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    A Cultural Force Turns 75

    Posted by Mike Finnegan on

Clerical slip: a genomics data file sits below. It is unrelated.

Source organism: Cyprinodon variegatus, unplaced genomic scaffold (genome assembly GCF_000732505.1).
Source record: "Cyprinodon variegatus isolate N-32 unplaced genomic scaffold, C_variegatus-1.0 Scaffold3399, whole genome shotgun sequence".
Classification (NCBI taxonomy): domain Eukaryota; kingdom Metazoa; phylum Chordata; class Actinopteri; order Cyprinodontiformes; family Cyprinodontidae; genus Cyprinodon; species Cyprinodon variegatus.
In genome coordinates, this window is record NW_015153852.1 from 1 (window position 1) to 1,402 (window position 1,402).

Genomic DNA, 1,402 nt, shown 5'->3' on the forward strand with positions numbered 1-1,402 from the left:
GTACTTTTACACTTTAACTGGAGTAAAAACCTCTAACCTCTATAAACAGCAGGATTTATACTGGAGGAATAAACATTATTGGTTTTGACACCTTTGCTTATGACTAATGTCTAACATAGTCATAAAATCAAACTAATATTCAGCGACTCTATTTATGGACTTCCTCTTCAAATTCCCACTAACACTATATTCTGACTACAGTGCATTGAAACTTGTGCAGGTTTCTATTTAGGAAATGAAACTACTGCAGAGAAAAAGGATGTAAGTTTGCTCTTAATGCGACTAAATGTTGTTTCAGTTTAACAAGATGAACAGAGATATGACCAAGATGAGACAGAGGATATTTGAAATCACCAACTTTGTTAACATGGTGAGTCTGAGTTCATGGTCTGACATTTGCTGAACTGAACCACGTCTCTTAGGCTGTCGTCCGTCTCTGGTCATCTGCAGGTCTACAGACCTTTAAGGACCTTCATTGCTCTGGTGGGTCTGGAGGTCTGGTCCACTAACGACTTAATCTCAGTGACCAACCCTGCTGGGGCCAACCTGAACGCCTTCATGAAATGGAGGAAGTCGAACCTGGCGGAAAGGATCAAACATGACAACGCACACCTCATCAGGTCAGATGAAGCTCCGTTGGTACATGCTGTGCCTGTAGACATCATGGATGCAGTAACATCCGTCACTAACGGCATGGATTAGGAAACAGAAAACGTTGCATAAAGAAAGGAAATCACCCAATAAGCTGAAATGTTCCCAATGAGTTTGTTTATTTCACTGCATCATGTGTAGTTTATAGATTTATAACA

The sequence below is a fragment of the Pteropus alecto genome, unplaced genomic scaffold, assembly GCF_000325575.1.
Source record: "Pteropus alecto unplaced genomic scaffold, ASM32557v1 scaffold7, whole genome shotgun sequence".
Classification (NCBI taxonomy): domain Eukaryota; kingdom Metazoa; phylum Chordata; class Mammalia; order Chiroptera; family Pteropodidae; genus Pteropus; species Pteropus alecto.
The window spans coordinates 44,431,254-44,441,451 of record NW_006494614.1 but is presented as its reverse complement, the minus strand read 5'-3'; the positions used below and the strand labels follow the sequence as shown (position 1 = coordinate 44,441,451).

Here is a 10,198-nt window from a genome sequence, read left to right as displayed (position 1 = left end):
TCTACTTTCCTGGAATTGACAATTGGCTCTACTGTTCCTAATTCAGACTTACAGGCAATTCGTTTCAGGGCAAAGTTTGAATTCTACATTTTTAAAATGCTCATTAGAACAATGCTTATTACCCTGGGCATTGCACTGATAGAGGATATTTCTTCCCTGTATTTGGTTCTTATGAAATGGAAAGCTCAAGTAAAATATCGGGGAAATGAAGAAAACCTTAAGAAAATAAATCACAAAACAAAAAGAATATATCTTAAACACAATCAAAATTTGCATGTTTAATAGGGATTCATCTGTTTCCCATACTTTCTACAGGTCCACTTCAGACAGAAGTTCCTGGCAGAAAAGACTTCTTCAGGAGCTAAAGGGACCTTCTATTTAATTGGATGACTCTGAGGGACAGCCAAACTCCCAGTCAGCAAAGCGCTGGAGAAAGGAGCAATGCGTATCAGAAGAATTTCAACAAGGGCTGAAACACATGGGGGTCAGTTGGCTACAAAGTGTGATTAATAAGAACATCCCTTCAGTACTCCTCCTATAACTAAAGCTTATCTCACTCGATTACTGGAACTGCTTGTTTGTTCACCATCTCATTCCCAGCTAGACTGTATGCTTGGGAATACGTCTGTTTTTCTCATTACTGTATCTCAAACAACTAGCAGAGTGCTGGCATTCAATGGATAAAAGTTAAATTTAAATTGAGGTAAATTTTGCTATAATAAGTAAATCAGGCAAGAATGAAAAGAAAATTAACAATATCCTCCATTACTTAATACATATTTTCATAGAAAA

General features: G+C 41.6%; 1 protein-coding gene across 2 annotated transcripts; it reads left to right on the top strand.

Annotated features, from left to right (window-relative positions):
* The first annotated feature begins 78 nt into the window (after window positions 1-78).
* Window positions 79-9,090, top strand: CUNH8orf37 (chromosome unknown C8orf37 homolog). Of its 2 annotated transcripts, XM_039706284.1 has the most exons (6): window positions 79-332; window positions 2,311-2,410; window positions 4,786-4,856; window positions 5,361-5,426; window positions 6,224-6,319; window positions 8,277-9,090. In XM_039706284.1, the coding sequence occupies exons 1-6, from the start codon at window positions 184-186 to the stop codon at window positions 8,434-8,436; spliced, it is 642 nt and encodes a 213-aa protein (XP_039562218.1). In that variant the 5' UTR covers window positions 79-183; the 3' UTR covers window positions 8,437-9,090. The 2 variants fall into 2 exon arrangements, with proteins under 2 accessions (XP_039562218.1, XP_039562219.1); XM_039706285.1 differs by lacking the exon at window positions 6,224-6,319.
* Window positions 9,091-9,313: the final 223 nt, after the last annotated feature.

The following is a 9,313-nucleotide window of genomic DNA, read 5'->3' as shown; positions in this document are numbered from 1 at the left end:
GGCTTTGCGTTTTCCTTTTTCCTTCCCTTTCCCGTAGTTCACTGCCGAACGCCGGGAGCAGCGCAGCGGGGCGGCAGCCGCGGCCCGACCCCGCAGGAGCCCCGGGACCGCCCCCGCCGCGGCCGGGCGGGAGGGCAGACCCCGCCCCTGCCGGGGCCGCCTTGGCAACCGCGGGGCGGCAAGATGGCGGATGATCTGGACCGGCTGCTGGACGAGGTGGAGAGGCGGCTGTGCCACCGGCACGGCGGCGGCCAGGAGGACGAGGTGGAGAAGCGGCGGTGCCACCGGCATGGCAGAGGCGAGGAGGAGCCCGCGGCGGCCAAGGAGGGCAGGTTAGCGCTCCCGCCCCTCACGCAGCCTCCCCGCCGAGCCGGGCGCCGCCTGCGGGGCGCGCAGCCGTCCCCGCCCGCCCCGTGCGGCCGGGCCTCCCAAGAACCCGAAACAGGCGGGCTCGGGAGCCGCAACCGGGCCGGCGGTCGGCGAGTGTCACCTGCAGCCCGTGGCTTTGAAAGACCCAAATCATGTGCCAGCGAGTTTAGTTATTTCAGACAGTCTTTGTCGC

In the introduction to his 2016 critical study Barbra Streisand: Redefining Beauty, Femininity, and Power, film historian Neal Gabler writes: “It may seem peculiar to freight an entertainer with that much psychological and cultural weight, but Streisand isn’t just an entertainer. She has long been a cultural force – the kind of personality who inspires effusions, poems (Wayne Koestenbaum’s Streisand Sings Stravinsky), stage plays (Buyer and Cellar by Jonathan Tolins), art (Four Barbras by Deborah Kass), songs (Barbra Streisand by Duck Sauce, in which her name is the only lyric), even a viciously hostile South Park episode. After 50 years in our eyes and our ears, she is part of the American consciousness as few entertainers have been.” She turns 75 today, and her popular appeal and influence remains undiminished. One aspect of Gabler’s tome reflects a common biographical thread in profiles across the decades: an interlocked fusion of her Jewish identity and its attendant outsider feelings with her immense talent as a singer, actress and, eventually, a writer, director and producer. Two signature movie roles that reflect this most emphatically are showcased on glowing Twilight Time hi-def Blu-rays. Her breakthrough star-burnishing role of beloved comedienne Fanny Brice in Funny Girl on Broadway (1964) and on film (1968) was the archetype of an “ethnic” whose talent could not be denied, or, as Gabler notes Streisand’s own reference to herself as “Brooklyn’s ugly duckling and Broadway’s beautiful swan.” Reluctant at first to reprise the role of Fanny in a sequel vehicle, she was coaxed by producer (and Fanny Brice son-in-law) Ray Stark (to whom Streisand contractually owed one more movie) to read a revised script by Jay Presson Allen focusing on Brice’s continuing post-Ziegfeld years and romances, including her forays on the silver screen and on the radio as the beloved Baby Snooks. According to Anne Edwards’ Streisand: A Biography: “‘This is much better than Funny Girl,’ she said, reversing her decision. Unlike the earlier rejected version, Allen’s screenplay depicted an independent woman valiantly struggling in a man’s world, a theme with which she identified.” During production, Funny Lady (1975), the final Stark/Streisand matchup, was not a smooth ride. Edwards reports: “Streisand and Stark fought constantly, mostly over her interpretation of Brice. Stark, still struggling to protect the image of his late mother-in-law, wanted her played more sympathetically. Streisand saw Brice rather a ‘a tough lady who hid her inner softness under a carapace of flinty wisecracks and never aimed to be lovable at the cost of her own personality.’ She added, ‘I’m not playing me anymore. I’m completely relaxed.’” Yet her older/wiser Brice, supported by first-class collaborators and a tightly controlled production apparatus under director Herbert Ross (the choreographer of I Can Get It for You Wholesale on Broadway and Funny Girl on screen), proved a solid box-office success. James Caan as showman/songwriter Billy Rose kept the romantic comedy aspects grounded and charming, a revisit by Omar Sharif as Brice’s one-time husband Nick Arnstein provided a note of wistfulness, and Roddy McDowall and Ben Vereen bring style and savvy to the somewhat fictionalized roles of Brice’s show-biz associates. Songs from the Billy Rose catalog – Great Day, I Found a Million Dollar Baby in a Five-and-Ten-Cent Store, It’s Only a Paper Moon, Me and My Shadow, More Than You Know – were augmented by new tunes by John Kander and Fred Ebb, including Blind Date, Isn’t This Better?, Let’s Hear It for Me, So Long, Honey Lamb and the Oscar®-nominated How Lucky Can You Get? Identity, personal struggle, self-determination, commitment, persistence of vision and emancipation: all these elements of the Streisand character would prove essential to another project with Jewish roots and universal acclamation. Yentl (1983), a richly musical dramatization of an Isaac Bashevis Singer story about a young Eastern European Jewish woman who takes the matter of getting a much-desired religious education – strictly a male domain at its turn-of-the-20th century setting – into her own hands, required 16 years of devotion from Streisand’s first infatuation with the material to its arrival on screen. Though she was firm in her resolve, and built around her a bedrock of talent on screen (co-stars Mandy Patinkin, Amy Irving, Stephen Hill and Nehemiah Persoff) and behind the camera (co-screenwriter Jack Rosenthal, co-producer Rusty Lemorande, cinematographer David Watkin, composer Michel Legrande, lyricists Alan and Marilyn Bergman, and an armada of seasoned designers and crew on British and Czechoslovakian locations), “never before had she made a film outside the embracing paternalism of a studio, a controlled environment in which she knew everything would be weighted to her best advantage,” Edwards chronicles. Streisand, taking a deep-dive into her Jewishness and tapping into her emotionally fraught relationship with her own father, countered her insecurities with total immersion, substituting detailed care and focused craft for self-doubt, relinquishing the outlier fears of a novice. She recounted for Edwards: “I trusted my instincts a lot. I had to constantly remember that I was wearing four hats [director, producer, writer and star]. I found the experience very humbling. I was very moved by it. That power is very humbling. And I found myself being very soft-spoken, feeling even more feminine than I have ever felt. More motherly, more nurturing, more loving. I had patience I never dreamed I would have. I never wanted people to feel that I was so powerful….I wanted people to be able to come up to me and give me a suggestion. Because if they can make it better, then I’m gonna use anything they can offer me.” Fanny Brice and Yentl Mendel are two among many indelible touchstones in a multimedia career celebrated today. TT’s dazzling, generously accessorized discs of the glamorous Funny Lady (offered here: and the bewitching Yentl (available here: are prime examples.